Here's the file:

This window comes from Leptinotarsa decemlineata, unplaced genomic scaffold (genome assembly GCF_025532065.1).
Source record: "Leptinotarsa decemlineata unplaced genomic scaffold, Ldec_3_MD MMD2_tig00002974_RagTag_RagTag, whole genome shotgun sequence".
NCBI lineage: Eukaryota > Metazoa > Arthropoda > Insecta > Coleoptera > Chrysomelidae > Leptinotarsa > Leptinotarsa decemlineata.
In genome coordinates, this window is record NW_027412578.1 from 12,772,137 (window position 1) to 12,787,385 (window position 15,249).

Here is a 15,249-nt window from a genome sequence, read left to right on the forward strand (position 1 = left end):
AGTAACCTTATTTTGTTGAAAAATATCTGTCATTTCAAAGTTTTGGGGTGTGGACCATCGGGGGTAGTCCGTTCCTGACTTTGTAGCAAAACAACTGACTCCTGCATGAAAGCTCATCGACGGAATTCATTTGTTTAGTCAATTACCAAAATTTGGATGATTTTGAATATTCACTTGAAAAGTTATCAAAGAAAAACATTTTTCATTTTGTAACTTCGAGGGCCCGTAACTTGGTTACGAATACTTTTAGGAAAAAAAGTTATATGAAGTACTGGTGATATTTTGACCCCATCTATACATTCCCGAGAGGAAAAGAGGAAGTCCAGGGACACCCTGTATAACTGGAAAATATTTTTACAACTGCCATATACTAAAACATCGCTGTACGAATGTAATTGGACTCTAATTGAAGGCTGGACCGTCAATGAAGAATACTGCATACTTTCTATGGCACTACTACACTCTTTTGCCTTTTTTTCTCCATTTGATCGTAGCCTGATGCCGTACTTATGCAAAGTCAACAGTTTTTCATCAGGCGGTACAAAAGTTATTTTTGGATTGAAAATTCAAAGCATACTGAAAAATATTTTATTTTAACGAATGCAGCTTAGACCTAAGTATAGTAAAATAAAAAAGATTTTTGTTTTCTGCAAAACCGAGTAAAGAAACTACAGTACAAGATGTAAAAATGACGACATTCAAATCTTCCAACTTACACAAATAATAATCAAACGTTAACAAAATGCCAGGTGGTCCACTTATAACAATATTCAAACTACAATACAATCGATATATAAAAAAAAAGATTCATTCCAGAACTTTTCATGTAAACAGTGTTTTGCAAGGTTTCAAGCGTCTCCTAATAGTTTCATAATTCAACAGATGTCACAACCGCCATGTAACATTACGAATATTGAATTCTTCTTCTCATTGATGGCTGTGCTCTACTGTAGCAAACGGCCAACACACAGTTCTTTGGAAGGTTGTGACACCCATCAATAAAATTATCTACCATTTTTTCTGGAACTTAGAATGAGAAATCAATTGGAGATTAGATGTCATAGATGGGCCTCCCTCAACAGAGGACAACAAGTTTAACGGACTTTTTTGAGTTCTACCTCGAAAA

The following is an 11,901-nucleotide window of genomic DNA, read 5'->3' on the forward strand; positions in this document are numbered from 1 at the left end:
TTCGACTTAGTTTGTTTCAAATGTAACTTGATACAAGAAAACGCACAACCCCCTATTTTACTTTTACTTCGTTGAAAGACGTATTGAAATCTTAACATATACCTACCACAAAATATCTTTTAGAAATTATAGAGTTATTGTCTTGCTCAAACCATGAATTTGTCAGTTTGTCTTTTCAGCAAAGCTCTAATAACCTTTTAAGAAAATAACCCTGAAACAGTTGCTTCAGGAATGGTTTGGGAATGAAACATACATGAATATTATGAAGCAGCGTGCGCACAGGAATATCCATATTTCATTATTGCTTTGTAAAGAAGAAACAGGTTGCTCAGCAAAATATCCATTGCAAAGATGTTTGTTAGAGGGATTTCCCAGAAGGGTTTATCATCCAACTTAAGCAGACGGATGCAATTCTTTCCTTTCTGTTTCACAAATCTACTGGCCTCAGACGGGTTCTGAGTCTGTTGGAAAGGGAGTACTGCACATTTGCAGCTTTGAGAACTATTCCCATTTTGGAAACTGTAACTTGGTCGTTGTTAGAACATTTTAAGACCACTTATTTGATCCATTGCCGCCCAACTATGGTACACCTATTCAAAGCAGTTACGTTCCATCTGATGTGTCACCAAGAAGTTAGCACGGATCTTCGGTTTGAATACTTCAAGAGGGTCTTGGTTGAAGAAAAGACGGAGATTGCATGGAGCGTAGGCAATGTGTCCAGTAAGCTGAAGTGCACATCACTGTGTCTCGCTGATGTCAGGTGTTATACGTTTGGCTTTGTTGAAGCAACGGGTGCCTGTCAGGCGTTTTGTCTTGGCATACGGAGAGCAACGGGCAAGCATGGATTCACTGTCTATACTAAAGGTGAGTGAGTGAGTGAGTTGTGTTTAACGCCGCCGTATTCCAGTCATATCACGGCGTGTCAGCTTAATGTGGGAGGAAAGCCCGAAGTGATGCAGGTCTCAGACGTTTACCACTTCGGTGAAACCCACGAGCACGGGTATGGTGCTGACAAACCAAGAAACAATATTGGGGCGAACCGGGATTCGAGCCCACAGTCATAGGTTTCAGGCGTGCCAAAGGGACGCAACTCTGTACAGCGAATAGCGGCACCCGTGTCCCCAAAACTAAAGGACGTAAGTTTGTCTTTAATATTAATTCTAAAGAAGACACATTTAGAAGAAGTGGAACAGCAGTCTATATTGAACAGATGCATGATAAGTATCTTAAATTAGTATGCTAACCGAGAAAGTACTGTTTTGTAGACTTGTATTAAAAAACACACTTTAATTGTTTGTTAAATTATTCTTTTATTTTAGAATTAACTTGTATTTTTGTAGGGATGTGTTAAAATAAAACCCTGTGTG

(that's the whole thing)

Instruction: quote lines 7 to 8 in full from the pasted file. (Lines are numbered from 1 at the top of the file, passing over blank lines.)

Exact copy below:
The following is an 11,901-nucleotide window of genomic DNA, read 5'->3' on the forward strand; positions in this document are numbered from 1 at the left end:
TTCGACTTAGTTTGTTTCAAATGTAACTTGATACAAGAAAACGCACAACCCCCTATTTTACTTTTACTTCGTTGAAAGACGTATTGAAATCTTAACATATACCTACCACAAAATATCTTTTAGAAATTATAGAGTTATTGTCTTGCTCAAACCATGAATTTGTCAGTTTGTCTTTTCAGCAAAGCTCTAATAACCTTTTAAGAAAATAACCCTGAAACAGTTGCTTCAGGAATGGTTTGGGAATGAAACATACATGAATATTATGAAGCAGCGTGCGCACAGGAATATCCATATTTCATTATTGCTTTGTAAAGAAGAAACAGGTTGCTCAGCAAAATATCCATTGCAAAGATGTTTGTTAGAGGGATTTCCCAGAAGGGTTTATCATCCAACTTAAGCAGACGGATGCAATTCTTTCCTTTCTGTTTCACAAATCTACTGGCCTCAGACGGGTTCTGAGTCTGTTGGAAAGGGAGTACTGCACATTTGCAGCTTTGAGAACTATTCCCATTTTGGAAACTGTAACTTGGTCGTTGTTAGAACATTTTAAGACCACTTATTTGATCCATTGCCGCCCAACTATGGTACACCTATTCAAAGCAGTTACGTTCCATCTGATGTGTCACCAAGAAGTTAGCACGGATCTTCGGTTTGAATACTTCAAGAGGGTCTTGGTTGAAGAAAAGACGGAGATTGCATGGAGCGTAGGCAATGTGTCCAGTAAGCTGAAGTGCACATCACTGTGTCTCGCTGATGTCAGGTGTTATACGTTTGGCTTTGTTGAAGCAACGGGTGCCTGTCAGGCGTTTTGTCTTGGCATACGGAGAGCAACGGGCAAGCATGGATTCACTGTCTATACTAAAGGTGAGTGAGTGAGTGAGTTGTGTTTAACGCCGCCGTATTCCAGTCATATCACGGCGTGTCAGCTTAATGTGGGAGGAAAGCCCGAAGTGATGCAGGTCTCAGACGTTTACCACTTCGGTGAAACCCACGAGCACGGGTATGGTGCTGACAAACCAAGAAACAATATTGGGGCGAACCGGGATTCGAGCCCACAGTCATAGGTTTCAGGCGTGCCAAAGGGACGCAACTCTGTACAGCGAATAGCGGCACCCGTGTCCCCAAAACTAAAGGACGTAAGTTTGTCTTTAATATTAATTCTAAAGAAGACACATTTAGAAGAAGTGGAACAGCAGTCTATATTGAACAGATGCATGATAAGTATCTTAAATTAGTATGCTAACCGAGAAAGTACTGTTTTGTAGACTTGTATTAAAAAACACACTTTAATTGTTTGTTAAATTATTCTTTTATTTTAGAATTAACTTGTATTTTTGTAGGGATGTGTTAAAATAAAACCCTGTGTG